Some thoughts following the Cambridge CVS Annual General Meeting for 2012
I took Puffles along to the AGM of the local council for voluntary service – so for my neck of the woods, that’s Cambridge and the surrounding region of South Cambridgeshire. For Parliamentary watchers, this is broadly Julian Huppert and Andrew Lansley territory. The event was set out here, and interestingly there was an all-female panel. It followed a standard conference agenda. Introductions, guest speakers, coffee break, breakout sessions and round up before lunch.
As I tweeted via Puffles, to summarise I felt that while the top level challenge was set out in stark terms (ie. ever-increasing cuts along side ever increasing demands on services), everything felt ‘too safe’ for me in how to respond. Much of what was said felt similar to what was said at events I attended as far back as 2004. But the world has changed significantly and continues to do so. I didn’t get the sense that as a sector (as opposed to individually) they acknowledged and accepted this.
The good news
The good news is that there is a lot of great work being done by lots of wonderful and fantastic people – people that seem to be having sand kicked in their faces as a result of the cuts in public spending. Okay, so the latter isn’t good news, but rather a reflection of central government’s lack of understanding of the relationships between local government and local community groups. If Whitehall had properly understood these relationships, we may not be in quite the same situation as we are in today. (Hence my comments on Big Society).
Actually, it was South Cambridgeshire District Council that seem to be onto something as far as managing their far-flung parishes are concerned. A predominantly rural district, they have parish councils dotted about all over the place. How do you even begin to co-ordinate all of these councils and councillors on a shoestring budget? Because there are thriving communities in my neck of the woods. That said, South Cambridgeshire is one of the more affluent parts of the country that is not as dependent economically on central government as other parts of the country might be. However, that does not mean there are no problems – as a number of older wiser owls informed me during the coffee break. “Micro-pockets” of depravation, disadvantage and poverty do not show up on the macro-charts, thus they have a habit of falling through the net on big government schemes. Rural transport, access to the internet and skills to use all things online were three specific problems people addressed to me.
What are South Cambridgeshire doing?
Social media mapping their community, picking up on and trying to work with community groups and social media savvy individuals to get a picture of what’s going on across the southern part of the county. One of the next steps is to start geotagging the various groups onto GoogleMaps so that people can get an instant snapshot of what’s on and where in their neighbourhood.
But the barriers are as big as they are numerous
I can’t say I got much out of the breakout session that I was in. Institutionally it felt that the suggestions being made were from within the same mindset of years ago, but without anything concrete coming out from it. For me this was a shame – and a missed opportunity. I’d like to see future gatherings where attendees commit to doing/delivering a specific standalone action, as well as committing to a ‘behavioural change’ – what are you going to do differently in your day-to-day work that you don’t currently do? (Something that is Specific, Measurable, Achievable, Realistic and Timely – SMART). That way at least stuff happens. I’m not entirely convinced asking groups to feed back their top two priorities (given the broad brush nature of such things) will achieve much. Certainly in our group I dissented strongly from the “improve working relationships” priority precisely because it felt like something straight out of 2004.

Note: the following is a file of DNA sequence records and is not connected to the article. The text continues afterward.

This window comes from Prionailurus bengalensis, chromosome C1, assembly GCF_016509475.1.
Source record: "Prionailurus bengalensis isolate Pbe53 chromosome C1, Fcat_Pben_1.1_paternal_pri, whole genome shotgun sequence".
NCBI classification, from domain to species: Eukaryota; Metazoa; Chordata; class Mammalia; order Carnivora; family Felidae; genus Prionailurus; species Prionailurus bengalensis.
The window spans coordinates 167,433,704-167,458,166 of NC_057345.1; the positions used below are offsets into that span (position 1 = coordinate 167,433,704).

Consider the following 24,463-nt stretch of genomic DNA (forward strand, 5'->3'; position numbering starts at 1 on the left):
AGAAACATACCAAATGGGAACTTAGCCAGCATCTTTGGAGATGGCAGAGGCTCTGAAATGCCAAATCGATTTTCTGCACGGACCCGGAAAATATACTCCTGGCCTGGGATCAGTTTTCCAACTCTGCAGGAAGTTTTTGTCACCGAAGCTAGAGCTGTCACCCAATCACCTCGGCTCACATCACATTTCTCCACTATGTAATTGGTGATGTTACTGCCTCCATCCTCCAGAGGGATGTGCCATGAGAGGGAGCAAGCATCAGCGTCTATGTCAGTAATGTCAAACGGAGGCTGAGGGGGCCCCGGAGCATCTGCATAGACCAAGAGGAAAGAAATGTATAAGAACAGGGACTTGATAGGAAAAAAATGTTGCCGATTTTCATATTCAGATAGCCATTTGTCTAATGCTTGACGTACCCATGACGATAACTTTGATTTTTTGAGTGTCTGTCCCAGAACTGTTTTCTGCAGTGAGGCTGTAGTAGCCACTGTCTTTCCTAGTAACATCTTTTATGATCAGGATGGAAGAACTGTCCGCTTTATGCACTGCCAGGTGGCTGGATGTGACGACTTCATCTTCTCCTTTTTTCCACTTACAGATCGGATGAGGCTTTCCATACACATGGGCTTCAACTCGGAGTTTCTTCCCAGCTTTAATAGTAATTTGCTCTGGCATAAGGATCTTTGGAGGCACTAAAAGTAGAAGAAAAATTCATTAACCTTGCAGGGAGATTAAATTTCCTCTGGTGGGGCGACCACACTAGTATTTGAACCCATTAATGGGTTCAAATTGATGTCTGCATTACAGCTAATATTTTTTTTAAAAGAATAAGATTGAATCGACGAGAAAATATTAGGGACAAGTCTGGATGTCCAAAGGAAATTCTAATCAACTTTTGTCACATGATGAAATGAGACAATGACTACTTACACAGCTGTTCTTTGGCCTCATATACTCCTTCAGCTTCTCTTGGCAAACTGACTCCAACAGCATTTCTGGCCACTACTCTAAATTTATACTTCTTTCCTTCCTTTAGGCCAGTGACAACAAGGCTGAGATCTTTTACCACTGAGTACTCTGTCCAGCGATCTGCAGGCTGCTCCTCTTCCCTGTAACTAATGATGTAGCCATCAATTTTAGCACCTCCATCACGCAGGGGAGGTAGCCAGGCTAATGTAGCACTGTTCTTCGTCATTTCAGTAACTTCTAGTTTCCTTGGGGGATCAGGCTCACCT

Organisations in the same silo facing inwards
This is the impression that I got from listening and looking around the room. The first audience question I threw out to everyone was asking everyone who was comfortable with using social media on a day-to-day basis. About a third of the people in the room (of I’d say about 50-70 people) put up their hands. Given that the Cambridge CVS has a number of local organisations on their books that do not use email or the internet, this shows we have a challenge around the digital divide.
While each organisation has a specific client or community group, one of the habits of a lifetime to break is the institutional behaviour stemming from dependency nature of grants from central and local government. I saw this in my civil service days where outside organisations would wait for a signal from someone in the public sector before going ahead and doing something. It was an extreme (but understandable) level of risk averseness, reflecting a lack of confidence on one side, and perhaps a tendency to micro-manage on the other side.
So…what’s needed then?
- A digital strategy for the county – with specific actions and commitments
- Grassroots movements on digital and social media, forcing the hand of institutions to go where the people are
As far as the institutions within the county is concerned, a digital strategy that encompasses a number of key actions and commitments that signatories will sign up to. The big one for me is around training and job specifications. Given the nature of social and digital media world, one of the things I’d be tempted to do is to ratchet up job specifications for new vacancies – in particular at senior level – to require at least a basic knowledge of digital and social media, in particular how it applies to organisations within the sector it happens to be in. It’s just as when Cabinet Office made clear to would-be senior civil servants that they would need ‘delivery experience’ before they would be considered for the senior civil service. Recent senior appointments to the senior civil service from outside have demonstrated that Cabinet Office are deadly serious about this. It’s only a matter of time before digital and social media skills become core competencies in my opinion.